Offer to make cakes as a gift… this will be a great opportunity to challenge yourself but still stay relaxed. It is a great opportunity to practice and be creative.

Don’t forget to take some very nice photos with a plain background not a kitchen sink or a stove on the background.

You can find Verusca online at Verusca Walker Cakes or on Youtube.

Sheryl BITO

Have more courage in everything; do not be afraid to quote a price for an order, do not be afraid of rejection for there are lessons to be learned out of it, do not be afraid to reach out and ask for help, do not be afraid to discover and explore new styles and techniques.

You can find Sheryl on Facebook at BunsInTheOven Cupcakery.

Jacqueline Butler

Pay attention to the projects and details you are working on that you really enjoy, as they will really give you good clues about how you can build and strengthen your brand and structure your business over time. It seems like a simple thing to do, but when starting out, it’s usually necessary to take on cakes and projects that will pay the bills and keep the lights on. Over time though, you can become a bit lost if you are trying to be everything to everyone, and may find yourself spending your time creating cakes that are not moving you in the right direction. A great exercise I do with my wedding cake students… if you had a blank four tier cake presented to you with direction to do whatever you pleased, what would you do with it? Pay close attention to those things and why you are choosing those things.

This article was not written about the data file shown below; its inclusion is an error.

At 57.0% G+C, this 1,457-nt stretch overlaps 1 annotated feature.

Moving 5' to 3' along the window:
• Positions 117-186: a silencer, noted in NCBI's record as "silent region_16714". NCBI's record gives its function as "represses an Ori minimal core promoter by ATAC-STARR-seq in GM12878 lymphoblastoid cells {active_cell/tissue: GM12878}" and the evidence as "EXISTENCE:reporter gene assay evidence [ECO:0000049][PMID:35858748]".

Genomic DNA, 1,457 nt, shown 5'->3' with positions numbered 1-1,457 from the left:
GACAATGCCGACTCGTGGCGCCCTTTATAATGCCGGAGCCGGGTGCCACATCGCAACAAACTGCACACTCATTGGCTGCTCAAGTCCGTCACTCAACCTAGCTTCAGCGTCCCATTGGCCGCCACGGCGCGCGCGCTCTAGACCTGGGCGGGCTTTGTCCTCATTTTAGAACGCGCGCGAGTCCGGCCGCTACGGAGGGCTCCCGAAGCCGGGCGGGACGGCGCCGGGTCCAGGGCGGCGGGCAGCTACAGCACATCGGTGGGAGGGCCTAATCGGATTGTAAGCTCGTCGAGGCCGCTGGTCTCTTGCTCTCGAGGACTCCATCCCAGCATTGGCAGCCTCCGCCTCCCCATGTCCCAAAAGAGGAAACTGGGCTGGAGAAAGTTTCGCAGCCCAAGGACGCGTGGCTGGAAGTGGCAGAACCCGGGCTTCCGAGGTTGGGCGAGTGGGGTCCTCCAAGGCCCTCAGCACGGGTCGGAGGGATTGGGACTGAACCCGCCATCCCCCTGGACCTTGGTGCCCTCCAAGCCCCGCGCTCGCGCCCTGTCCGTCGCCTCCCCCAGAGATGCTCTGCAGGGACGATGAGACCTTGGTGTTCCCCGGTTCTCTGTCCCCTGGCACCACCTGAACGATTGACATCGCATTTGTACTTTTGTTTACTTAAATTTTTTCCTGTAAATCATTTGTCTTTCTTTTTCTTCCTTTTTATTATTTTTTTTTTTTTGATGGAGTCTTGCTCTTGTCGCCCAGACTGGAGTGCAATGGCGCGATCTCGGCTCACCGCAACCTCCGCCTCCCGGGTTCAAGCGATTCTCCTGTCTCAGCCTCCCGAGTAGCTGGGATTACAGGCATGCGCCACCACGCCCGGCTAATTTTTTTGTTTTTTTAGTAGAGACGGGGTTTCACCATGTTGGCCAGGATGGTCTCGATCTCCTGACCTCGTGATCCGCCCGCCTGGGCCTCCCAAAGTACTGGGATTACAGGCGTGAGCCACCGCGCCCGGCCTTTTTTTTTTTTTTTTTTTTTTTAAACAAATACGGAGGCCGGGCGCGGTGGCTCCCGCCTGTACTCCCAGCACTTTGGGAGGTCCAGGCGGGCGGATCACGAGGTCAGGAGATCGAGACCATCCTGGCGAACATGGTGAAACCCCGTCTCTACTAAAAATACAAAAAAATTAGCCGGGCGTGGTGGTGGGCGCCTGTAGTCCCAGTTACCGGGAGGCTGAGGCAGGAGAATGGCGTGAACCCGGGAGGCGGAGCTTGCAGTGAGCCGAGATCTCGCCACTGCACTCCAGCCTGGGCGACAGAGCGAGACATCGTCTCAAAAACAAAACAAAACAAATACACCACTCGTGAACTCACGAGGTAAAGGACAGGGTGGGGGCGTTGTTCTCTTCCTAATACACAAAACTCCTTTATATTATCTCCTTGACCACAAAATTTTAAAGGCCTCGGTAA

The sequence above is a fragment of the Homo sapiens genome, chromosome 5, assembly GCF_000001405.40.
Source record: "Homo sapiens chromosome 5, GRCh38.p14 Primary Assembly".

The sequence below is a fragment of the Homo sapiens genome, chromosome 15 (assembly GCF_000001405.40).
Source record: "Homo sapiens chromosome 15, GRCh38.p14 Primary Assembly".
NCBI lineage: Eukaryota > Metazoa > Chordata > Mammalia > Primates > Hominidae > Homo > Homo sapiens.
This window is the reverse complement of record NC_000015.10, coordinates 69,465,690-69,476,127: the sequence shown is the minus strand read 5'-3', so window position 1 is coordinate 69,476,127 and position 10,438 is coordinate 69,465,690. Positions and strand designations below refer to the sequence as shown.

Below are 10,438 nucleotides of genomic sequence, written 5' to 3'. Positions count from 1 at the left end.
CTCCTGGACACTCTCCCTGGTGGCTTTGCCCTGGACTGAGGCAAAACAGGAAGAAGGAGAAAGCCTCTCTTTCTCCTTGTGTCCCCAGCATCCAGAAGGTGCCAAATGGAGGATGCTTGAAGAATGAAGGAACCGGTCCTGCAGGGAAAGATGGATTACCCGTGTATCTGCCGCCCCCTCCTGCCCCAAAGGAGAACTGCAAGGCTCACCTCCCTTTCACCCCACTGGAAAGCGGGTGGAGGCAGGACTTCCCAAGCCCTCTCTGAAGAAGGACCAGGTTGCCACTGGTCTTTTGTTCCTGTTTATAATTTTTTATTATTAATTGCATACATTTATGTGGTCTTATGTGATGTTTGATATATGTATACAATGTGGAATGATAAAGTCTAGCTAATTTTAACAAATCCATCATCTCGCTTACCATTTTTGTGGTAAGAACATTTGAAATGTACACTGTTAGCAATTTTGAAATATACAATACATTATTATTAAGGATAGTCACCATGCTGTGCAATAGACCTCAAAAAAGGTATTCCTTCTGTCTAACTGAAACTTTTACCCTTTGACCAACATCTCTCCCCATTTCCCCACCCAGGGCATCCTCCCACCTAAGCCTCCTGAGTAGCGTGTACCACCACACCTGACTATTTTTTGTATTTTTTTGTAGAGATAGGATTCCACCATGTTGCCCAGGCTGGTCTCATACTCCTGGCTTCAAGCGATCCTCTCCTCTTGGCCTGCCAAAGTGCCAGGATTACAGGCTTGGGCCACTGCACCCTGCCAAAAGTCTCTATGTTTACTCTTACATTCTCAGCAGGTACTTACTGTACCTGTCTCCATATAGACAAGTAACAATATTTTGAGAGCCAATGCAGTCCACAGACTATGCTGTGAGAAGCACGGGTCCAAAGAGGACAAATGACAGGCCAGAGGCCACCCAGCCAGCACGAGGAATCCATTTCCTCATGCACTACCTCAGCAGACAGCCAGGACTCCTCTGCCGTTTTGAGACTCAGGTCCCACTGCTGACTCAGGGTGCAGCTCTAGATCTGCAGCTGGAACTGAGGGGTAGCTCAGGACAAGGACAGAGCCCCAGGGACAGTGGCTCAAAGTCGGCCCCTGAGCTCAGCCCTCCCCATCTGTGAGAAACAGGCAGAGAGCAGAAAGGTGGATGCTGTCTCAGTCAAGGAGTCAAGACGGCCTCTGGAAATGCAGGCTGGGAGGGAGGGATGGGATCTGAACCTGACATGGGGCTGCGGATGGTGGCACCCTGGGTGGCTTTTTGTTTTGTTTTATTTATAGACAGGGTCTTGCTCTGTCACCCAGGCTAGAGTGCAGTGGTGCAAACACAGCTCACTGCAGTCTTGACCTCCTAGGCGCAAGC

And with social media so prominent these days, when you are working on cakes to pay the bills, remember you don’t have to share them online. Make dummy cakes that are a true reflection of your brand and style and the techniques you love, and share those consistently on your pages. Your clients will find you and do business with you based on what they see you sharing, and over time you can weed out the types of projects you don’t want to do.

You can find Jacqueline on Facebook at Petalsweet Cakes.

Kelvin Chua

To myself when I first started doing sugarcraft: I would love to attend more classes, learn from other talented artists, in order to explore more mediums.

To myself when I was still in art college: Read more books and explore more mediums and techniques rather than thinking of working part time just to make some pocket money to buy more music cassettes and VCDs (video CDs) 😀

You can find Kelvin on Facebook at Vinism Sugar Art.

Michelle Green

Dear Michelle who isn’t into cake as business yet,

It will take you being in business for several years for you to work out WHY you are in business, because at this point you still think it’s about cake. It’s not. It’s about making people happy, and those people include yourself and your kids. This means your business needs to make money – real money, not just pocket money. Take bigger risks with your money in terms of investing more in the business right from the very beginning, but also make sure that safety net is there (at least 6 months of rent and wages) so you’re not going to freak out about it. Having the safety net means you make less fear-based decisions, you have the freedom to invest where you want to, and it fixes up the really big fat tax problem you created somewhere around Year 6 of the business. I’m saying this again in the hopes you’ll listen to me: make friends with the money. Better the devil you know! (really)